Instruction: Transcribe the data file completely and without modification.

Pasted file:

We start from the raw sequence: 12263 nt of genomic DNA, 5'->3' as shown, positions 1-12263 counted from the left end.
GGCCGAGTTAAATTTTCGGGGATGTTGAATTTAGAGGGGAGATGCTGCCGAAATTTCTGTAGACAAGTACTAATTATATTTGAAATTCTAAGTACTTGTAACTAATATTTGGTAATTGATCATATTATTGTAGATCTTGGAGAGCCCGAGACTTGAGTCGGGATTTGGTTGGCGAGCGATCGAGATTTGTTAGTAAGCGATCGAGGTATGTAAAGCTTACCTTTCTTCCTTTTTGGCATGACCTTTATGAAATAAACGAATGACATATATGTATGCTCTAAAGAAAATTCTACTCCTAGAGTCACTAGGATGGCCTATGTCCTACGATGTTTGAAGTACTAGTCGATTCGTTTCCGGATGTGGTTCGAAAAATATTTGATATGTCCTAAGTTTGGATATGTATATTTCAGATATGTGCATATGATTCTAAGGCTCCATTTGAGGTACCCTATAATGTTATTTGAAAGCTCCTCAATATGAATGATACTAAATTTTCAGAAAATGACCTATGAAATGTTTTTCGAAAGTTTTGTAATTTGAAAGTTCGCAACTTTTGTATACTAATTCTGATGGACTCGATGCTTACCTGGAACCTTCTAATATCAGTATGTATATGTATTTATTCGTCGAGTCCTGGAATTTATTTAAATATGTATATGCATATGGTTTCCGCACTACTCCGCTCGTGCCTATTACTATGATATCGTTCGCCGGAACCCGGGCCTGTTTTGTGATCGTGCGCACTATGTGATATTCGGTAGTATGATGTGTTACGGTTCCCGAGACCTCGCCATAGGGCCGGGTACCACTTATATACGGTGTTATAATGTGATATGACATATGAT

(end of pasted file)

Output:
We start from the raw sequence: 12263 nt of genomic DNA, 5'->3' as shown, positions 1-12263 counted from the left end.
GGCCGAGTTAAATTTTCGGGGATGTTGAATTTAGAGGGGAGATGCTGCCGAAATTTCTGTAGACAAGTACTAATTATATTTGAAATTCTAAGTACTTGTAACTAATATTTGGTAATTGATCATATTATTGTAGATCTTGGAGAGCCCGAGACTTGAGTCGGGATTTGGTTGGCGAGCGATCGAGATTTGTTAGTAAGCGATCGAGGTATGTAAAGCTTACCTTTCTTCCTTTTTGGCATGACCTTTATGAAATAAACGAATGACATATATGTATGCTCTAAAGAAAATTCTACTCCTAGAGTCACTAGGATGGCCTATGTCCTACGATGTTTGAAGTACTAGTCGATTCGTTTCCGGATGTGGTTCGAAAAATATTTGATATGTCCTAAGTTTGGATATGTATATTTCAGATATGTGCATATGATTCTAAGGCTCCATTTGAGGTACCCTATAATGTTATTTGAAAGCTCCTCAATATGAATGATACTAAATTTTCAGAAAATGACCTATGAAATGTTTTTCGAAAGTTTTGTAATTTGAAAGTTCGCAACTTTTGTATACTAATTCTGATGGACTCGATGCTTACCTGGAACCTTCTAATATCAGTATGTATATGTATTTATTCGTCGAGTCCTGGAATTTATTTAAATATGTATATGCATATGGTTTCCGCACTACTCCGCTCGTGCCTATTACTATGATATCGTTCGCCGGAACCCGGGCCTGTTTTGTGATCGTGCGCACTATGTGATATTCGGTAGTATGATGTGTTACGGTTCCCGAGACCTCGCCATAGGGCCGGGTACCACTTATATACGGTGTTATAATGTGATATGACATATGAT